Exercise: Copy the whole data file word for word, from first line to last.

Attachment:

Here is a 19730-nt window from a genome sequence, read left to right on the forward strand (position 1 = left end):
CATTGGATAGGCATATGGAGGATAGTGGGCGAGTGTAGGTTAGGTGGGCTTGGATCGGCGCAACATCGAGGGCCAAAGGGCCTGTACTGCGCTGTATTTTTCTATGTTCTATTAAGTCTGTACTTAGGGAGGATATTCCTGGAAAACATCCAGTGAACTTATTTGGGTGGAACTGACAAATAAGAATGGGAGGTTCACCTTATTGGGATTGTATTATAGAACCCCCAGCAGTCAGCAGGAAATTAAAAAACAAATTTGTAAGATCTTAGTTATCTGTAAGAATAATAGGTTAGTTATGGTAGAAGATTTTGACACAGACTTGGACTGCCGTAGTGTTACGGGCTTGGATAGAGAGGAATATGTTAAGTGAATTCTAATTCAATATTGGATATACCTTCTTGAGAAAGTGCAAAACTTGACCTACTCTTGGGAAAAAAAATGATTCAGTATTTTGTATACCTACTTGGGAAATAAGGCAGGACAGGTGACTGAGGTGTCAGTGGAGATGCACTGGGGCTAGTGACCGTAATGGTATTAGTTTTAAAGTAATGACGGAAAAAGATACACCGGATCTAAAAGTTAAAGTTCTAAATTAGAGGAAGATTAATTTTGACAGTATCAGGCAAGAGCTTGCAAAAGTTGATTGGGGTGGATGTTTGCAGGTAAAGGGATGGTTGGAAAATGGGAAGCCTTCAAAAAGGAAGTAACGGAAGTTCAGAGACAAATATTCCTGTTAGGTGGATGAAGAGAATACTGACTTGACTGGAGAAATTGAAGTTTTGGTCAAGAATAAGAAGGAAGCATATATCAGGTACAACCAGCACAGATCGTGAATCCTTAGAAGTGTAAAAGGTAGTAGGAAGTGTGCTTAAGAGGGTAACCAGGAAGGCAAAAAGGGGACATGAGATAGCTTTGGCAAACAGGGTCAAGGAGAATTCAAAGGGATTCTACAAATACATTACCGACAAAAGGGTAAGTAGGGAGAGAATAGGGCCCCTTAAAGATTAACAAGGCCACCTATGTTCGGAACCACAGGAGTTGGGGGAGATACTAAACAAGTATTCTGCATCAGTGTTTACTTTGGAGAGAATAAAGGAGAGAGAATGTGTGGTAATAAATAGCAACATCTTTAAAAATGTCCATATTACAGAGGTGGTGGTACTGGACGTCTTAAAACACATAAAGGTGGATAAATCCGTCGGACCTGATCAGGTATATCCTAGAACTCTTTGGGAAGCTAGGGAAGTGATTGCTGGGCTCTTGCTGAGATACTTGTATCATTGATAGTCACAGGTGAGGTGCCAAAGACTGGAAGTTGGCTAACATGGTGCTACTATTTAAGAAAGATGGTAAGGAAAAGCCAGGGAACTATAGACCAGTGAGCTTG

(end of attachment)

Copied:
Here is a 19730-nt window from a genome sequence, read left to right on the forward strand (position 1 = left end):
CATTGGATAGGCATATGGAGGATAGTGGGCGAGTGTAGGTTAGGTGGGCTTGGATCGGCGCAACATCGAGGGCCAAAGGGCCTGTACTGCGCTGTATTTTTCTATGTTCTATTAAGTCTGTACTTAGGGAGGATATTCCTGGAAAACATCCAGTGAACTTATTTGGGTGGAACTGACAAATAAGAATGGGAGGTTCACCTTATTGGGATTGTATTATAGAACCCCCAGCAGTCAGCAGGAAATTAAAAAACAAATTTGTAAGATCTTAGTTATCTGTAAGAATAATAGGTTAGTTATGGTAGAAGATTTTGACACAGACTTGGACTGCCGTAGTGTTACGGGCTTGGATAGAGAGGAATATGTTAAGTGAATTCTAATTCAATATTGGATATACCTTCTTGAGAAAGTGCAAAACTTGACCTACTCTTGGGAAAAAAAATGATTCAGTATTTTGTATACCTACTTGGGAAATAAGGCAGGACAGGTGACTGAGGTGTCAGTGGAGATGCACTGGGGCTAGTGACCGTAATGGTATTAGTTTTAAAGTAATGACGGAAAAAGATACACCGGATCTAAAAGTTAAAGTTCTAAATTAGAGGAAGATTAATTTTGACAGTATCAGGCAAGAGCTTGCAAAAGTTGATTGGGGTGGATGTTTGCAGGTAAAGGGATGGTTGGAAAATGGGAAGCCTTCAAAAAGGAAGTAACGGAAGTTCAGAGACAAATATTCCTGTTAGGTGGATGAAGAGAATACTGACTTGACTGGAGAAATTGAAGTTTTGGTCAAGAATAAGAAGGAAGCATATATCAGGTACAACCAGCACAGATCGTGAATCCTTAGAAGTGTAAAAGGTAGTAGGAAGTGTGCTTAAGAGGGTAACCAGGAAGGCAAAAAGGGGACATGAGATAGCTTTGGCAAACAGGGTCAAGGAGAATTCAAAGGGATTCTACAAATACATTACCGACAAAAGGGTAAGTAGGGAGAGAATAGGGCCCCTTAAAGATTAACAAGGCCACCTATGTTCGGAACCACAGGAGTTGGGGGAGATACTAAACAAGTATTCTGCATCAGTGTTTACTTTGGAGAGAATAAAGGAGAGAGAATGTGTGGTAATAAATAGCAACATCTTTAAAAATGTCCATATTACAGAGGTGGTGGTACTGGACGTCTTAAAACACATAAAGGTGGATAAATCCGTCGGACCTGATCAGGTATATCCTAGAACTCTTTGGGAAGCTAGGGAAGTGATTGCTGGGCTCTTGCTGAGATACTTGTATCATTGATAGTCACAGGTGAGGTGCCAAAGACTGGAAGTTGGCTAACATGGTGCTACTATTTAAGAAAGATGGTAAGGAAAAGCCAGGGAACTATAGACCAGTGAGCTTG